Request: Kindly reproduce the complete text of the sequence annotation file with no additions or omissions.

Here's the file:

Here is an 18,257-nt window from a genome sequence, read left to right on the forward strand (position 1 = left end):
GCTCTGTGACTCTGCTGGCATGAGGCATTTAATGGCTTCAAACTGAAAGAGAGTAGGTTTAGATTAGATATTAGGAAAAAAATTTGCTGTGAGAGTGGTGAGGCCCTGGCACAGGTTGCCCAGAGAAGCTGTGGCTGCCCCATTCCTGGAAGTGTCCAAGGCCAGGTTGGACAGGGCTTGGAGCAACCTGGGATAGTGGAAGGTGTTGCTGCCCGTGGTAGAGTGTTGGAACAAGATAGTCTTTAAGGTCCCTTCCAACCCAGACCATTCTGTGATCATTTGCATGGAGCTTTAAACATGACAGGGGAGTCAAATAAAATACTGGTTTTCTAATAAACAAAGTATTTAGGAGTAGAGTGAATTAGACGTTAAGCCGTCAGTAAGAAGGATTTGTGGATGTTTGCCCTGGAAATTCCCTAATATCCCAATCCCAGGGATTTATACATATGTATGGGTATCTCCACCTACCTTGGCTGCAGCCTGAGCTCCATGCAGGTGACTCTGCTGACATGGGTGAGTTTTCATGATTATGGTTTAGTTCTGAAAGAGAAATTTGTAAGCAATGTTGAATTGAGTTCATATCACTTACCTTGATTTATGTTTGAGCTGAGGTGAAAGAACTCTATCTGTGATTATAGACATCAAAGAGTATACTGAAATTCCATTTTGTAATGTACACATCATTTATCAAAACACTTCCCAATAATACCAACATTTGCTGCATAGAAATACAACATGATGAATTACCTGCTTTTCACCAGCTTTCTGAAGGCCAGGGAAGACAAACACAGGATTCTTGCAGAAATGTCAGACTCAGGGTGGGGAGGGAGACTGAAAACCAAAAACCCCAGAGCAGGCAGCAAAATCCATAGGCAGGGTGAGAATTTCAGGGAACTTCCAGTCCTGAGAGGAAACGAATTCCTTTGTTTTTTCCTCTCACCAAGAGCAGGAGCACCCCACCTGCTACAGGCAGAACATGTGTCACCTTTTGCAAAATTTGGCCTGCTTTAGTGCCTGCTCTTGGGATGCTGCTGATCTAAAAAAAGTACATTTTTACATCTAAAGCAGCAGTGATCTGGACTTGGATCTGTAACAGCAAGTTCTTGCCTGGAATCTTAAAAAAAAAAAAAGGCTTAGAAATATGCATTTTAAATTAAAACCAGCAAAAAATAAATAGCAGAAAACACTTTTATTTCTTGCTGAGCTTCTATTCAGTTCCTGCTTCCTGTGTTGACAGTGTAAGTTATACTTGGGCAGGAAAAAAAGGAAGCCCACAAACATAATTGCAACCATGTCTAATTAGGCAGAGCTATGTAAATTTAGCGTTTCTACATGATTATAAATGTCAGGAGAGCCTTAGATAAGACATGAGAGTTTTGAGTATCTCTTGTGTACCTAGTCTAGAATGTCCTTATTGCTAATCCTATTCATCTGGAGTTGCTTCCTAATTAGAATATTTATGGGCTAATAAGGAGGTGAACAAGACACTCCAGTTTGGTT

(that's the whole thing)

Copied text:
Here is an 18,257-nt window from a genome sequence, read left to right on the forward strand (position 1 = left end):
GCTCTGTGACTCTGCTGGCATGAGGCATTTAATGGCTTCAAACTGAAAGAGAGTAGGTTTAGATTAGATATTAGGAAAAAAATTTGCTGTGAGAGTGGTGAGGCCCTGGCACAGGTTGCCCAGAGAAGCTGTGGCTGCCCCATTCCTGGAAGTGTCCAAGGCCAGGTTGGACAGGGCTTGGAGCAACCTGGGATAGTGGAAGGTGTTGCTGCCCGTGGTAGAGTGTTGGAACAAGATAGTCTTTAAGGTCCCTTCCAACCCAGACCATTCTGTGATCATTTGCATGGAGCTTTAAACATGACAGGGGAGTCAAATAAAATACTGGTTTTCTAATAAACAAAGTATTTAGGAGTAGAGTGAATTAGACGTTAAGCCGTCAGTAAGAAGGATTTGTGGATGTTTGCCCTGGAAATTCCCTAATATCCCAATCCCAGGGATTTATACATATGTATGGGTATCTCCACCTACCTTGGCTGCAGCCTGAGCTCCATGCAGGTGACTCTGCTGACATGGGTGAGTTTTCATGATTATGGTTTAGTTCTGAAAGAGAAATTTGTAAGCAATGTTGAATTGAGTTCATATCACTTACCTTGATTTATGTTTGAGCTGAGGTGAAAGAACTCTATCTGTGATTATAGACATCAAAGAGTATACTGAAATTCCATTTTGTAATGTACACATCATTTATCAAAACACTTCCCAATAATACCAACATTTGCTGCATAGAAATACAACATGATGAATTACCTGCTTTTCACCAGCTTTCTGAAGGCCAGGGAAGACAAACACAGGATTCTTGCAGAAATGTCAGACTCAGGGTGGGGAGGGAGACTGAAAACCAAAAACCCCAGAGCAGGCAGCAAAATCCATAGGCAGGGTGAGAATTTCAGGGAACTTCCAGTCCTGAGAGGAAACGAATTCCTTTGTTTTTTCCTCTCACCAAGAGCAGGAGCACCCCACCTGCTACAGGCAGAACATGTGTCACCTTTTGCAAAATTTGGCCTGCTTTAGTGCCTGCTCTTGGGATGCTGCTGATCTAAAAAAAGTACATTTTTACATCTAAAGCAGCAGTGATCTGGACTTGGATCTGTAACAGCAAGTTCTTGCCTGGAATCTTAAAAAAAAAAAAAGGCTTAGAAATATGCATTTTAAATTAAAACCAGCAAAAAATAAATAGCAGAAAACACTTTTATTTCTTGCTGAGCTTCTATTCAGTTCCTGCTTCCTGTGTTGACAGTGTAAGTTATACTTGGGCAGGAAAAAAAGGAAGCCCACAAACATAATTGCAACCATGTCTAATTAGGCAGAGCTATGTAAATTTAGCGTTTCTACATGATTATAAATGTCAGGAGAGCCTTAGATAAGACATGAGAGTTTTGAGTATCTCTTGTGTACCTAGTCTAGAATGTCCTTATTGCTAATCCTATTCATCTGGAGTTGCTTCCTAATTAGAATATTTATGGGCTAATAAGGAGGTGAACAAGACACTCCAGTTTGGTT